If a fuel stop solenoid slammed shut before it was supposed to for ANY reason there WILL BE a "LOSS OF FLAME TRIP" Process Alarm annunciated. And, that can be useful--especially if you have information obtained using VIEW2. And, if the IGVs don't close, then the data collected from VIEW2 may be helpful in understanding what signals were sent by the Mark V and when to close the IGVs.

Without actionable data and actual alarms (and dates and times)--it's really all just speculation. And speculation can lead to LOTS of wasted time (which is MONEY), and lost generation (which is MONEY). And replacing things which don't need replacing (which is costly in terms of parts and time (both of which cost MONEY). You NEED actionable data and a concise list of alarms.

Full stop.

Period.

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CSA,

I would like to deep thanks for you and appreciate about the detail description for control flow against the problem. this turnip my direction to analyses the diagnostic alarms it wasn't care before from my site.

You have right the most operators when alarms came make Master Rest and release the alarms. our MKV <I> not have Event alarm Historian. unfortunate the Alarm printer not work in this time. the Trip Log Display register last event whatever trip or normal shutdown.

- (First Step has been done) the condition to start the turbine IGV should less than 35 DEG .this get the (L31STCK0)start check logic 1 and can start the turbine. our turbine starting means by Diesel Engine.so the hydraulic oil pressure build up by gear pump when starting diesel Engine at cranking speed 1000 RPM.The Gas Turbine should be Ready to start. We Turn the IGV manually by Push down the gear ring by two men and one column arm catch the gear ring and push down till reach the Pointer at 33 DEG and Master Rest to release alarm L3IGVFLT and can start the Turbine normal.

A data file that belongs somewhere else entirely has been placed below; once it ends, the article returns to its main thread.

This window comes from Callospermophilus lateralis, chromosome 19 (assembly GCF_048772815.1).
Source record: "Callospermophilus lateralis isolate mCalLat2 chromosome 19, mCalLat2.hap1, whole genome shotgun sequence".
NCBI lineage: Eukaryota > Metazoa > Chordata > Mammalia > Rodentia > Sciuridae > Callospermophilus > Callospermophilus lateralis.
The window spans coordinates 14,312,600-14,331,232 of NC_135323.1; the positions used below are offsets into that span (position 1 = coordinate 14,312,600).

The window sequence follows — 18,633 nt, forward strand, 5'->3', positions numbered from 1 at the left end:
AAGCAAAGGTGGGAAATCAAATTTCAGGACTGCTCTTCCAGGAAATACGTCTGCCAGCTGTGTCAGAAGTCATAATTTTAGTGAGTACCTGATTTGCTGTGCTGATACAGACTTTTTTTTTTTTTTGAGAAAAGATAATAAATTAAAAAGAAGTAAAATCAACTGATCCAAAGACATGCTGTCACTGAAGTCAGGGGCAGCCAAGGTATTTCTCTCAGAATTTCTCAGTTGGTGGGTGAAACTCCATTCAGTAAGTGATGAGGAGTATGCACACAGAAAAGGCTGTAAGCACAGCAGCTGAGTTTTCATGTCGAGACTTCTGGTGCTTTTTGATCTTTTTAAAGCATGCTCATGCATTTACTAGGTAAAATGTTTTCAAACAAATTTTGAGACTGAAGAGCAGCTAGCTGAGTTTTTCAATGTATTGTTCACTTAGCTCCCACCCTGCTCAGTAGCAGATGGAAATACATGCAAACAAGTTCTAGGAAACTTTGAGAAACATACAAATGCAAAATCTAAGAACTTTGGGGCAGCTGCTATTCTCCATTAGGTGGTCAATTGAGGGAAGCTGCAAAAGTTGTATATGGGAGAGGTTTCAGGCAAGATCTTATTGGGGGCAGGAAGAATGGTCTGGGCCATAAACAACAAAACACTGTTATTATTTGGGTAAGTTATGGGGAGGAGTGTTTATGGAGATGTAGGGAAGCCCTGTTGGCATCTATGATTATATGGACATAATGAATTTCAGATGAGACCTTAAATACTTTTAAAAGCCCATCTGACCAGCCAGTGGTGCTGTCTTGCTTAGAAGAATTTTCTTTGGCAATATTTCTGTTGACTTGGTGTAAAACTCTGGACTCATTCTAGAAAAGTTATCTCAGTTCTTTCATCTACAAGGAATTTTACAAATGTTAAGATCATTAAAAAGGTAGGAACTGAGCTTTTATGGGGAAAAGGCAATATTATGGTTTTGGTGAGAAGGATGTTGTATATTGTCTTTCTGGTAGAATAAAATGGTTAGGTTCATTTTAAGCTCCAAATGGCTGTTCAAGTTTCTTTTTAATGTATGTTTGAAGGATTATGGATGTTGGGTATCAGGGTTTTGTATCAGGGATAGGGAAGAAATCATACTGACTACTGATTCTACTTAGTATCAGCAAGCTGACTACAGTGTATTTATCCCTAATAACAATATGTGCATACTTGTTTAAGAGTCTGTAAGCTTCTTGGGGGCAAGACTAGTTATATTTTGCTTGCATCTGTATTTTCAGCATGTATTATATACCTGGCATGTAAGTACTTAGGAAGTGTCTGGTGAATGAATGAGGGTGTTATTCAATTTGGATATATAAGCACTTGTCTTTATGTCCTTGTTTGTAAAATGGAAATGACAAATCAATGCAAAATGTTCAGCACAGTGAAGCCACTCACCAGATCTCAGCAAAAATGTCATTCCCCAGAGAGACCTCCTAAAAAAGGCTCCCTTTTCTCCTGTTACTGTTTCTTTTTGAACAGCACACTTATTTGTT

- (second step) Turbine start normal and at Cranking mode The IGV regulator Checkout .establish L20TV1X = 1 and L4_XTP=0 and from IGV page we start opening 50 DEG I get the feedback and matching with the pointer 50 DEG Exactly .rebate at 75 DEG ,86 DEG. and back to closed 75 DEG ,50DEG,34 DEG the IGV normal every thing normal. we confirmation IGV normal 100%. the trip happened from other thing not discover yet.

- (Third step)I check carefully the diagnostic alarms as you detail list. its seem the TCE1 has power supply out of limits,P5,P335 and DCOM for R,S and T alarms TCE1 (1736,1743,1736,1742).

but if the Turbine trip done by trip relays PTRs and set ETRs no any alarm indicate?. I am still check how can adjust or clear the TCE1 power supply. but the reasons for IGV not closed at Turbine trip still under analyses and check.

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>but if the Turbine trip done by trip relays PTRs and set
>ETRs no any alarm indicate?

Under normal circumstances, if the PTRs (which are on the TCTG card in <P> with the TCEA cards) are the cause of the trip there will be an alarm (presuming the machine was configured and commissioned correctly)--something like high-high vibration, or low-low L.O. pressure, or exhaust overtemperature trip, etc. If the ETRs trip the turbine, there will be only a couple of alarms--and both will be speed-related. Either an Emergency Overspeed Trip, OR, a rate-of-change Emergency Overspeed Trip. So, either at least two of the three TCEA cards detect an overspeed, OR the rate of change of at least two of the three TCEAs detected a rate-of-change of their emergency overspeed trip inputs exceeded a limit. This usually happens when the signals are intermittent, changing very quickly from one value to another, such as from 5100 RPM to 0.